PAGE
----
Going for a Walk

I went on a dismounted patrol yesterday. Our mission was to obtain bids for medical and veterinary supplies for future medical and veterinary missions. In short, we walked to the local village and went priceshopping.

As you can imagine, going shopping here is a little more involved. Back home, my wife will prepare a shopping list and one of us will go get the stuff. Here we had an operational order brief and pre-combat checks/inspections (do you have water, ammo, do you know your call sign and radio frequency, etc). Once all that was done, we got into a patrol formation with the ANA soldiers and we moved out.

Anyone who has traveled outside of the United States and Europe will instantly recognize what I saw. Dirt roads, open shops hawking their stuff, people everywhere, mules, camels, motorcycles (rice burners with 150cc to 300cc engines), cars (wagons mainly), jingle trucks (big trucks with ornate decorations), the occasional minivan and SUV. What got me was the overabundance of moondust. Of course this moondust was getting into everything, including the food that was being prepped in front of the shops.

What we did was that a couple of ANA soldiers along with our Doc went to all the pharmacies in the village soliciting bids. The rest of us pulled security. I was taking pictures while all this was going on. I was able to take pictures with one hand and the other hand was on the pistol grip of my rifle (a tactical sling for my rifle lets me hang the rifle in front of my body).

Some of you are probably thinking "all the pharmacies, how many pharmacies are in the village?" According to Yahoo Yellow Pages, there are fourteen pharmacies in Jefferson City, Missouri (Walmart wasn't listed so I know there must be more). We visited somewhere between ten and fifteen pharmacies! These do not look at all like the pharmacies you are accustomed to. It is a little shop with a sign that says pharmacy and there is no board certified pharmacist dispensing meds. If you have the cash, you can buy the meds.

The one thing that amazed me the most was the sheer number of men out and about. To visualize this, think of the local Walmart on its busiest day and replace all the adult women with men. That is what I saw. I only saw three adult women and they were herding kids from point A to point B. They didn't have on those blue burqas but they were covered up.

I saw probably around ten young girls (under twelve years old). I saw over a hundred young boys. They mainly wanted pens and other goodies (any time they see Coalition soldiers, they expect to get freebies). I had to say "no pen" more times than I remember. I had one boy walk up to me and ask me in perfect English "what is the name of your father". I told him and then he asked me the name of my brothers. I told him I have one brother and what his name was. I then tested him and told him the names of my sons,my grandfathers, my uncles, and the names of my wifes father and brother but I exceeded his English capacity.

The youths I saw yesterday are a far cry from what the "youths" are doing in France. I recently read a hilarious article written by Mark Steyn (a pundit with marvelous wit, especially if you appreciate British and Canadian humor). You can read the article here. France is in a bit of a pickle.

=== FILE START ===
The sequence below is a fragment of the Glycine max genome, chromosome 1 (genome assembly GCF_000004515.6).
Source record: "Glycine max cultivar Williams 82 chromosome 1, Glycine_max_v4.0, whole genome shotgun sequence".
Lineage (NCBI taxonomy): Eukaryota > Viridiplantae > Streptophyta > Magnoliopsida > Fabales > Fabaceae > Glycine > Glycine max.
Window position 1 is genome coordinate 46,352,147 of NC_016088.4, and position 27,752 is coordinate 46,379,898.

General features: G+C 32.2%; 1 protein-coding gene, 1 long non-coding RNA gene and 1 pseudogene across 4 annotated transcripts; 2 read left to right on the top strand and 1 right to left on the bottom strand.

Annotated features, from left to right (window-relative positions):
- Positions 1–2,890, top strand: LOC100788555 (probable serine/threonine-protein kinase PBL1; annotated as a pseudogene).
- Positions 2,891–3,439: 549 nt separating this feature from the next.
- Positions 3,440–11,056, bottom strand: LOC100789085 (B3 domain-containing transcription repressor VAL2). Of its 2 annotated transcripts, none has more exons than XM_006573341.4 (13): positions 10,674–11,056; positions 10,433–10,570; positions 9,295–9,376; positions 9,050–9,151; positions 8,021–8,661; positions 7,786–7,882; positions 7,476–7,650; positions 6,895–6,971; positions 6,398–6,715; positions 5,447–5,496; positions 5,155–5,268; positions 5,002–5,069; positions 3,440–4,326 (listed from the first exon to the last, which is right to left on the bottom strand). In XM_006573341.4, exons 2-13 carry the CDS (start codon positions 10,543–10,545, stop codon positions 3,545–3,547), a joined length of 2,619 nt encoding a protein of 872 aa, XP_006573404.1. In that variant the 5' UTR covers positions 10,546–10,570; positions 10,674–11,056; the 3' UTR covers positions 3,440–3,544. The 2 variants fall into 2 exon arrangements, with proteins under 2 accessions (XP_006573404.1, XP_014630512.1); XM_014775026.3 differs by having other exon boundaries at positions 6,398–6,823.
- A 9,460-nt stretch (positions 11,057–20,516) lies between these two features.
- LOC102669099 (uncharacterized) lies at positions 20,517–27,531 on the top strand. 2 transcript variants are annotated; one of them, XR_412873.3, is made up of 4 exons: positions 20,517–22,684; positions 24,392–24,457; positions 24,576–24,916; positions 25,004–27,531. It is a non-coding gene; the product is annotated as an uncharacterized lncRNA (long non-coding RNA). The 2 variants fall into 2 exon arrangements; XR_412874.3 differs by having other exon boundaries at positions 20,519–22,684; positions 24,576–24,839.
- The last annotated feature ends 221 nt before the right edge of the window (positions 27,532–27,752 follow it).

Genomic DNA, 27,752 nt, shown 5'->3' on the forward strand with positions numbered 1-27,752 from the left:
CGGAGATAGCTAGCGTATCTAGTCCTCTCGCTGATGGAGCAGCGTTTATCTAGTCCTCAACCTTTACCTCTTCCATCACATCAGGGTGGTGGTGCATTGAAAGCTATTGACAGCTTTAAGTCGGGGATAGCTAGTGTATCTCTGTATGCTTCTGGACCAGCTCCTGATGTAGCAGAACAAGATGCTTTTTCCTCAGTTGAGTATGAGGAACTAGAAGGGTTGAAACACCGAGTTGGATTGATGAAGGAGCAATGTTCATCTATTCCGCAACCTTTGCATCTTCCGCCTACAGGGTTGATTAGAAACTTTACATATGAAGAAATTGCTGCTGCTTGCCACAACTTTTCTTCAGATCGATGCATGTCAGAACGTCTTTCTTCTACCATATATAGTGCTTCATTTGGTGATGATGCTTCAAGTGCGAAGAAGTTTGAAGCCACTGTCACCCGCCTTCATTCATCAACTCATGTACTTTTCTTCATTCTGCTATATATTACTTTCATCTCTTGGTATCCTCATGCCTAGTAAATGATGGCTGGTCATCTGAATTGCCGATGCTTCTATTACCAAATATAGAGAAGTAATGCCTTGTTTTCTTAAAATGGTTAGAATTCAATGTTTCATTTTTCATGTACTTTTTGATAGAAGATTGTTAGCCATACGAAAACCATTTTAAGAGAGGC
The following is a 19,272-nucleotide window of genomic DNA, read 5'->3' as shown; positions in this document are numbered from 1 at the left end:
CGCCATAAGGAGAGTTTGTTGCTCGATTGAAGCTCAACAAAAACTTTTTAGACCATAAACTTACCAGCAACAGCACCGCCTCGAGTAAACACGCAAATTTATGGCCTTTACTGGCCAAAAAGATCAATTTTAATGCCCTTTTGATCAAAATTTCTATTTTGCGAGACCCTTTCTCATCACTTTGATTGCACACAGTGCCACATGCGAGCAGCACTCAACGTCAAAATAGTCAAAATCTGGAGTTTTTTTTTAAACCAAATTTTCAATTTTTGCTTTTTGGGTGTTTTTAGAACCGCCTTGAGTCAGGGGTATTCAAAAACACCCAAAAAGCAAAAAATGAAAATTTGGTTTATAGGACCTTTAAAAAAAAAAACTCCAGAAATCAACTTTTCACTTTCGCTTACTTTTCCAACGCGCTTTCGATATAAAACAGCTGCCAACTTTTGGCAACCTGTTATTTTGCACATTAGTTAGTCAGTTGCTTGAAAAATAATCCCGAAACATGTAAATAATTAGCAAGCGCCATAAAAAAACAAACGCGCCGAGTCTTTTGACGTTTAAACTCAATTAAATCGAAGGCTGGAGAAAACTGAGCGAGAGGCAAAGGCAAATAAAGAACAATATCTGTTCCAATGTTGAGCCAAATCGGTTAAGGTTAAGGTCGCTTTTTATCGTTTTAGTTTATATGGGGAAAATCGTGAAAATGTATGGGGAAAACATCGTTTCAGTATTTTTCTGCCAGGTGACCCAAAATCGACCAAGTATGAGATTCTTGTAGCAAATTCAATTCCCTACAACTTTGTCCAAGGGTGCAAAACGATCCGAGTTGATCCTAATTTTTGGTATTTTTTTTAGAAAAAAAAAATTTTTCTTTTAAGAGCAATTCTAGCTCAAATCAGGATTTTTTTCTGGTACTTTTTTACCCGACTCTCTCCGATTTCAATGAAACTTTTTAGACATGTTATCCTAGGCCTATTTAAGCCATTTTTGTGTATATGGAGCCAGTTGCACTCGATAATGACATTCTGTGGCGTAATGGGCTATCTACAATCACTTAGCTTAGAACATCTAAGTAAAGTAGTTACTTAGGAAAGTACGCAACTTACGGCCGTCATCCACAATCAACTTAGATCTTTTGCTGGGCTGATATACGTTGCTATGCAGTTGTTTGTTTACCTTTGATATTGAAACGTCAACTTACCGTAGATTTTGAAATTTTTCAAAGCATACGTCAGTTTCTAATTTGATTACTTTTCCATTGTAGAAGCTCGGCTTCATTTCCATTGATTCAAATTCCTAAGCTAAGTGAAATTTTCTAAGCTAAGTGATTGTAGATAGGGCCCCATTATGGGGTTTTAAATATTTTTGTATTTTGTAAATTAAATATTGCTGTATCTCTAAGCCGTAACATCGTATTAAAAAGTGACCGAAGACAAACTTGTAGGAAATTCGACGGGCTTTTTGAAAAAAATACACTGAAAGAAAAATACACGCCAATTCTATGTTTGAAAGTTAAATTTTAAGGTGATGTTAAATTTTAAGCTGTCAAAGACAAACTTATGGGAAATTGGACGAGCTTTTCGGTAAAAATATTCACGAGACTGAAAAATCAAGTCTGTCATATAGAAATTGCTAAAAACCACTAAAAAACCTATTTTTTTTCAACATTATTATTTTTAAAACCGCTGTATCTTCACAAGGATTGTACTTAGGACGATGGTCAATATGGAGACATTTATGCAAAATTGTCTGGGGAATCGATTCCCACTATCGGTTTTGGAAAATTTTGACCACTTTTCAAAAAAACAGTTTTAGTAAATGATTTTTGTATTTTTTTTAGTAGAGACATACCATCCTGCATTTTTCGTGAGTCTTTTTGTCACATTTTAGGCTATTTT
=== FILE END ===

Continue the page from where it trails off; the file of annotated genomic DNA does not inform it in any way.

The "youths" in France that are torching the place are third generation descendents of North African immigrants who are primarily Muslim. Why are they mad? The rest of France refused to consider their parents and grandparents as French and did not attempt to assimilate them into French culture. Because of that, they have been marginalized culturally and economically.

I wrote my masters thesis on multicultural education and how it affected students of Asian and Pacific Islander descent. I touched on the dangers of focusing so much on their culture (or any culture) at the expense of emphasizing American culture (the Founders, the Constitution). What happened in France was that they let these immigrants stay North African while in France. Now they are trying to "understand them" and are telling them that burning cars "is not the way to achieve a fairer, more fraternal society". France should have allowed its schools to drum into these "youths" the whole history behind Liberté, Égalité, Fraternité and allowed the parents of these "youths" full economic participation.

We (the Coalition) are attempting to invigorate the local economy by purchasing our supplies locally. I guess we could have brought all the medical and veterinary supplies in but that wouldn't have introduced capital needed to improve distribution channels. We aren't even attempting to "understand" the Taliban diehards. We are giving them a chance to participate in an emerging Afghan civic culture, if they don't want to participate the ANA will deal with them.

Economic participation and clearly defined expectations of civic participation. Our method worked in the US and is steadily gaining traction in Afghanistan. France? Wonderful cheeses, foi' gras, and wine. Too bad all that will be lost.

CPT NightHawk


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